In order to bring you the best possible user experience, this site uses Javascript. If you are seeing this message, it is likely that the Javascript option in your browser is disabled. For optimal viewing of this site, please ensure that Javascript is enabled for your browser.
Did you know that your browser is out of date? To get the best experience using our website we recommend that you upgrade to a newer version. Learn more.

We use cookies to optimise the design of this website and make continuous improvement. By continuing your visit, you consent to the use of cookies. Learn more

Understanding atrial fibrillation: from molecules to treatment

Basic Sciences, Pharmacology, Genomics and Cardiovascular Pathology

Reentry and ectopic activity are accepted pathomechanisms of atrial fibrillation (AF). In this symposium, the speakers highlighted novel molecular mechanisms contributing to reentry and/or ectopic activity.

Dr. Karin Sipido (Leuven) explained that AF is associated with increased incidence of spontaneous Ca2+-release events from the sarcoplasmic reticulum (SR) via “leaky” RyR2-channels. This may cause spontaneous depolarizations (DADs) and promote ectopic activity. In addition, she showed that a higher fragmentation of RyR-clusters in AF facilitates Ca2+-wave propagation, thereby further contributing to the development of ectopic activity.

Dr. Hatem (Paris) suggested that increased membrane trafficking of Kv1.5 channel subunits in AF may explain the apparent discrepancy between higher IKur-current density, which shortens the action-potential duration, and reduced expression of the underlying channel subunit Kv1.5. Since IKur is not present in the ventricle, it provides an interesting target for AF therapy without ventricular proarrhythmia.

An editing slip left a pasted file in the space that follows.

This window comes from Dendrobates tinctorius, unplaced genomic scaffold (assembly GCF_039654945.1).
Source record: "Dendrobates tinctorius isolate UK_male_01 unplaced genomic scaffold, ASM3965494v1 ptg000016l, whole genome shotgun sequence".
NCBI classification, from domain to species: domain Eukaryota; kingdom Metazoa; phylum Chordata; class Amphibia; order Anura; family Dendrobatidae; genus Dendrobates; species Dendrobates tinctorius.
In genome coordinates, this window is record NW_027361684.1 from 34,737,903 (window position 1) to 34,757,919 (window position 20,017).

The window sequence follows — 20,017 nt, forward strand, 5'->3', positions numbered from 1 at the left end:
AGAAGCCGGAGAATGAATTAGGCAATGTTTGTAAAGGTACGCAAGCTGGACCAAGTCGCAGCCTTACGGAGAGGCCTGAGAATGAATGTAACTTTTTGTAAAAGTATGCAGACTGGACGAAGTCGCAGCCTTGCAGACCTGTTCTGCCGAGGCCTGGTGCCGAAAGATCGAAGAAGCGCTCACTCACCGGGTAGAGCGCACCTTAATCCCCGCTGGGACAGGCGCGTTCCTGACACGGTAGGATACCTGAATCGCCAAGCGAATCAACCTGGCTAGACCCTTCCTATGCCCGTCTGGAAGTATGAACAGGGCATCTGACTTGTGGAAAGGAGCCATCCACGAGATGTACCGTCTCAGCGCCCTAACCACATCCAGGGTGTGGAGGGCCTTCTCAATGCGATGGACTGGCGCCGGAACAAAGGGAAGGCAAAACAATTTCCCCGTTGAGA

Dr. Kirchhof (Birmingham) showed that AF is associated with genetic variations near the Pitx2 transcription factor gene. Pitx2 is highly expressed in the left atrium (LA) and promotes typical LA gene profile expression. Although Pitx2 seems to be important for normal LA function, its role in the initiation and maintenance of AF remains unclear.

In the final presentation, Dr. Casadei (Oxford) called attention to inflammation as a biomarker for development of postoperative AF in patients undergoing open-heart surgery. Inflammation causes oxidative stress, altering ion channel function in the sarcolemma and sarcoplasmic reticulum. It may thereby promote both a reentry-maintaining substrate and ectopic activity.





Understanding atrial fibrillation: from molecules to treatment

The content of this article reflects the personal opinion of the author/s and is not necessarily the official position of the European Society of Cardiology.